United States to impose sanctions on Russian Federation over attack on Skripals

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Peskov said the sanctions were contrary to the "constructive atmosphere" established during U.S. President Donald Trump's July summit with Putin in Helsinki.

"The financial system is rather robust.That's obvious to everyone", said Kremlin spokesman Peskov.

Peskov highlighted on Thursday what he called the "unpredictability of Russia's partners across the Atlantic.you can expect anything from Washington", he told CBS News partner network BBC News, calling the us, "an unpredictable global player".

The new sanctions will take effect on or around August 22, and relate to exports of electronic components and other technologies.

Those products include machinery and electrical parts - the trade of which could be worth "potentially hundreds of millions of dollars", according to a senior USA state department official.

Washington's latest measures were imposed on Wednesday after it determined Moscow had used a nerve agent against a former Russian double agent, Sergei Skripal, and his daughter in the UK.

The US has imposed sanctions on Russian Federation after concluding that Moscow was behind the Salisbury nerve agent attack. Investigators believe she found the substance in a discarded bottle and thought it was perfume. One of them, Dawn Sturgess, died eight days later.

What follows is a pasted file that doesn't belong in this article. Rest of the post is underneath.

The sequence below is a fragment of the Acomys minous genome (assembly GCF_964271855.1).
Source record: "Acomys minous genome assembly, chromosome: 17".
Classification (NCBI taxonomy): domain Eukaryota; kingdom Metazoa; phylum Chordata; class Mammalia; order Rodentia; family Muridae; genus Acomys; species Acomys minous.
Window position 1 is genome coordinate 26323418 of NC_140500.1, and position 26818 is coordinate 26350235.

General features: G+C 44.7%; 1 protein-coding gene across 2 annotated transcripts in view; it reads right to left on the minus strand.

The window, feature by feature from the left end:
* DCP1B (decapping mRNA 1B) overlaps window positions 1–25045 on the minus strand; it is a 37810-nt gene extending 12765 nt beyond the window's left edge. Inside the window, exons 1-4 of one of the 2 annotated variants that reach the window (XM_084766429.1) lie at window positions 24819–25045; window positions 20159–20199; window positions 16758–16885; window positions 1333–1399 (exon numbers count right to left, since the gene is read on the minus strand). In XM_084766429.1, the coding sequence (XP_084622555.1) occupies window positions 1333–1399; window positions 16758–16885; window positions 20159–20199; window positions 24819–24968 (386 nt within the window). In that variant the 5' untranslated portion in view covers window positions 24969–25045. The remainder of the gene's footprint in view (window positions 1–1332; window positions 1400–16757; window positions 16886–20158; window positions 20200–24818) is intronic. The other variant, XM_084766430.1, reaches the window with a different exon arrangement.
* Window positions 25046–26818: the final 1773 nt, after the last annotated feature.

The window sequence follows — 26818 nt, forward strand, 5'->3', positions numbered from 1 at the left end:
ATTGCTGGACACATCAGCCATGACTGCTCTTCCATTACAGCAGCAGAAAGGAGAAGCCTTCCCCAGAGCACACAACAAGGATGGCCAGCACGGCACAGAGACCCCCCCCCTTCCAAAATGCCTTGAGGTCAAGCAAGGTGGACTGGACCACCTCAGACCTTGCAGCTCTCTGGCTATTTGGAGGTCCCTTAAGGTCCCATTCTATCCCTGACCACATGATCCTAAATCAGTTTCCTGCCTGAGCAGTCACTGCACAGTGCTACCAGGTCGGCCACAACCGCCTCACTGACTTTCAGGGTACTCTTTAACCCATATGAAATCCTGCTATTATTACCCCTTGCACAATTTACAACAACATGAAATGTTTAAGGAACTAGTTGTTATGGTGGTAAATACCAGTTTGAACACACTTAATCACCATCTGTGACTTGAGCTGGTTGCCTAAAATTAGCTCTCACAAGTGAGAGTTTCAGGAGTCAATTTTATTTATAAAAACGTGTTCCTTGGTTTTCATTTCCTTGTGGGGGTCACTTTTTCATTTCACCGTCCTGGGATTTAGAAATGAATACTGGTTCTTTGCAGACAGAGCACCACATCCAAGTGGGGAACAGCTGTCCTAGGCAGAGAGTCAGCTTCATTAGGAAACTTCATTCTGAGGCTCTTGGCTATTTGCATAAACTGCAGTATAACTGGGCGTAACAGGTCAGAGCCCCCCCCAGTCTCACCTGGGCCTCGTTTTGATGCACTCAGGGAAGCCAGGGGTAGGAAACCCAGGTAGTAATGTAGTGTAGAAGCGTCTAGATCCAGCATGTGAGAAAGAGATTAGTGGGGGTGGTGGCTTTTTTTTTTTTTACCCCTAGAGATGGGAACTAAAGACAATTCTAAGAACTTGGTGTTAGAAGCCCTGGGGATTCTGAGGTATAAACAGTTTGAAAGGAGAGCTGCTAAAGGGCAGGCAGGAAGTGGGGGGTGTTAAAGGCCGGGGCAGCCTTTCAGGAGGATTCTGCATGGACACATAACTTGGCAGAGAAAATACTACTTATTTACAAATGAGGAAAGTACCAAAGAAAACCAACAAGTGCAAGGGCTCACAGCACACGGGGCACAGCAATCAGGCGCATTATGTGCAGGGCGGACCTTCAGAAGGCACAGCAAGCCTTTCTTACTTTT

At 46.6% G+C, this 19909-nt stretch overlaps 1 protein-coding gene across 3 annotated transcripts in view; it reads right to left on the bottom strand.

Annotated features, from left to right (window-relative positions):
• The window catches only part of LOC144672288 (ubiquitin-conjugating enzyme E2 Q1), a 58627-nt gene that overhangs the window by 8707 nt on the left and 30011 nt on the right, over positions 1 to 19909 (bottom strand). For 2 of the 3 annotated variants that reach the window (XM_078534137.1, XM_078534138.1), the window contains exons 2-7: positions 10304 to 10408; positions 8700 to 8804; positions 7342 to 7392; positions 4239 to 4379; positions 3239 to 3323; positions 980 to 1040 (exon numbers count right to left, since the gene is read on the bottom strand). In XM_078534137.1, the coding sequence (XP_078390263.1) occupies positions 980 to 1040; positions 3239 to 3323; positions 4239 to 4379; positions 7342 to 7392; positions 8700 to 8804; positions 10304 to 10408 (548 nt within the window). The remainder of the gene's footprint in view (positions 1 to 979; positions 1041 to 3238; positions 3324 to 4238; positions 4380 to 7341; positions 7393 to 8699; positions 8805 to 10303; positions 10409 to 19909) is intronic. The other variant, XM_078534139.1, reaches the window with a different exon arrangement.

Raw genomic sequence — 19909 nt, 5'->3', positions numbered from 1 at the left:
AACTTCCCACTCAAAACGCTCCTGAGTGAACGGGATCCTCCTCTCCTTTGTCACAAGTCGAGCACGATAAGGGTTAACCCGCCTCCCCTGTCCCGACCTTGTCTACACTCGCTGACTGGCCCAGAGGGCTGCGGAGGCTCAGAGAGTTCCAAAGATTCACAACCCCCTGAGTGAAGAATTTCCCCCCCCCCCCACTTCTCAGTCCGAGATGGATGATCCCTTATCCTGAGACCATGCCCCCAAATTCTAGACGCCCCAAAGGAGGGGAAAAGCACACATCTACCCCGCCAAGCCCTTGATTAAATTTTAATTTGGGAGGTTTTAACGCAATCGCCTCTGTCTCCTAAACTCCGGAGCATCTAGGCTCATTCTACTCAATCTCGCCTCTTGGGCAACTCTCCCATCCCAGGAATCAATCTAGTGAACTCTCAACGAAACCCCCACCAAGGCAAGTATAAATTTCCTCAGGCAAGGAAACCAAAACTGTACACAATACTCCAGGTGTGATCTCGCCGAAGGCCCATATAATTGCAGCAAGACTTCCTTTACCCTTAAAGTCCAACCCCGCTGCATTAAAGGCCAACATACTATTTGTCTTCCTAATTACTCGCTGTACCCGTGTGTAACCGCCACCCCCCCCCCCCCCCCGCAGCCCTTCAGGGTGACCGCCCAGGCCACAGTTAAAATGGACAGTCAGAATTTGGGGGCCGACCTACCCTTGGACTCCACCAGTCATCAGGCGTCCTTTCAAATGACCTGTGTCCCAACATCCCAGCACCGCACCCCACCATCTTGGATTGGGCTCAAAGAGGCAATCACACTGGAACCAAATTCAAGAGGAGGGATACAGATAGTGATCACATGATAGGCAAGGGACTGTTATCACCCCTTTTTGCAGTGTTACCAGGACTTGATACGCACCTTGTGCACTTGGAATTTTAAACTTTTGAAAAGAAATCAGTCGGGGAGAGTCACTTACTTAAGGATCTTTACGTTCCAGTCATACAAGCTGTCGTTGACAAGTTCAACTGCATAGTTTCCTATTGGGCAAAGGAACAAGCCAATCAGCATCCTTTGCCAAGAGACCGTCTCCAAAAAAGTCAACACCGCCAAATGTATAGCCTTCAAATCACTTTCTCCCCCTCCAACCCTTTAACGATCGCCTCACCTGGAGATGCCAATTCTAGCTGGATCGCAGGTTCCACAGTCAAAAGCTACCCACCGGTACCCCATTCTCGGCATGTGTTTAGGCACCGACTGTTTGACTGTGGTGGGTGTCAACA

US State Department spokeswoman Heather Nauert said the action was aimed at punishing Russian President Vladimir Putin's government for having "used chemical or biological weapons in violation of global law".

Russian sovereign dollar bonds lost over two cents on Wednesday, with Russian equity ETFs dropping more than 4 percent in US hours.

In an early reaction, the Kremlin said the sanctions were illegal and unfriendly, and the USA move was at odds with the "constructive atmosphere" of Trump's and Putin's encounter in Helsinki.

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The government of the United Kingdom, where the Skripal poisoning occurred, applauded the Trump administration for imposing more sanctions on Russian Federation.

Even as rumors of impending new sanctions swirled in the media, Kentucky Senator Rand Paul - a supporter of Trump's efforts to engage Russia - announced he had delivered a letter from President Trump to Putin during meetings with Russian officials in Moscow earlier this week.

Those slated for August are likely to include an export ban on sensitive national security technology and goods.

A senior Russian lawmaker denounced the sanctions as "lynch law". Moscow, in turn, responded to the global action by ordering its own expulsion of foreign diplomats.

Analysts in Moscow said it was highly unlikely that Putin would allow inspectors to enter the country to head off the additional sanctions, since doing so would look like succumbing to USA pressure.

But investors didn't wait for details, driving the Russian ruble to a two-year low against the dollar and sending shares in Russian companies plummeting on the stock market.

The Kremlin said the new sanctions were "illegal and do not correspond to worldwide law".

PA Wire/PA Images Yulia Skripal, who was contaminated with the nerve agent Novichok along with her father Sergei Skripal.

Image copyright Getty Images Image caption 2014: Protestors clash with authorities in Ukraine after the area of Crimea was annexed by Russia What different types of sanctions are there?